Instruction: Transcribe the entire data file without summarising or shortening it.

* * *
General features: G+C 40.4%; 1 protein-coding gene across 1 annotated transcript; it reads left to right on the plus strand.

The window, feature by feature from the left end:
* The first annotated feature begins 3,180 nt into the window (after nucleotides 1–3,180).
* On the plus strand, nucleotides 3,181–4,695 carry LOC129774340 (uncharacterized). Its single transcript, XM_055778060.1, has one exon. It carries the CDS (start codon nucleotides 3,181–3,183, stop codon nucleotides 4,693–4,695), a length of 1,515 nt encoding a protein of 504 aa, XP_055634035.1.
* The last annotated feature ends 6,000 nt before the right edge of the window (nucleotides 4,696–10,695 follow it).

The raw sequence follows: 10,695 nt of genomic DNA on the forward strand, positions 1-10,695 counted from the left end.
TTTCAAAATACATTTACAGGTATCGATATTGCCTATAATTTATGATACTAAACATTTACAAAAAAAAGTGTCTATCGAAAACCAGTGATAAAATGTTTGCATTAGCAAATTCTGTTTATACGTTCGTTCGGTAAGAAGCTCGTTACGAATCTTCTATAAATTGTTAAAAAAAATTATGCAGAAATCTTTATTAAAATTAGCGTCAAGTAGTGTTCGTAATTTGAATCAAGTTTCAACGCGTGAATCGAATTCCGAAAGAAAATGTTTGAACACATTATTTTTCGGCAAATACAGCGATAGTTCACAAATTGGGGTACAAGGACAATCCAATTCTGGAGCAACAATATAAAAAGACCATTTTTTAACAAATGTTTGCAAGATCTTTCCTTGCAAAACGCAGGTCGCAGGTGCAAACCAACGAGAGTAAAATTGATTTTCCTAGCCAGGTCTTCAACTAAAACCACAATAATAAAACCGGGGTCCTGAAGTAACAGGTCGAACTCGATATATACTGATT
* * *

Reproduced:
General features: G+C 40.4%; 1 protein-coding gene across 1 annotated transcript; it reads left to right on the plus strand.

The window, feature by feature from the left end:
* The first annotated feature begins 3,180 nt into the window (after nucleotides 1–3,180).
* On the plus strand, nucleotides 3,181–4,695 carry LOC129774340 (uncharacterized). Its single transcript, XM_055778060.1, has one exon. It carries the CDS (start codon nucleotides 3,181–3,183, stop codon nucleotides 4,693–4,695), a length of 1,515 nt encoding a protein of 504 aa, XP_055634035.1.
* The last annotated feature ends 6,000 nt before the right edge of the window (nucleotides 4,696–10,695 follow it).

The raw sequence follows: 10,695 nt of genomic DNA on the forward strand, positions 1-10,695 counted from the left end.
TTTCAAAATACATTTACAGGTATCGATATTGCCTATAATTTATGATACTAAACATTTACAAAAAAAAGTGTCTATCGAAAACCAGTGATAAAATGTTTGCATTAGCAAATTCTGTTTATACGTTCGTTCGGTAAGAAGCTCGTTACGAATCTTCTATAAATTGTTAAAAAAAATTATGCAGAAATCTTTATTAAAATTAGCGTCAAGTAGTGTTCGTAATTTGAATCAAGTTTCAACGCGTGAATCGAATTCCGAAAGAAAATGTTTGAACACATTATTTTTCGGCAAATACAGCGATAGTTCACAAATTGGGGTACAAGGACAATCCAATTCTGGAGCAACAATATAAAAAGACCATTTTTTAACAAATGTTTGCAAGATCTTTCCTTGCAAAACGCAGGTCGCAGGTGCAAACCAACGAGAGTAAAATTGATTTTCCTAGCCAGGTCTTCAACTAAAACCACAATAATAAAACCGGGGTCCTGAAGTAACAGGTCGAACTCGATATATACTGATT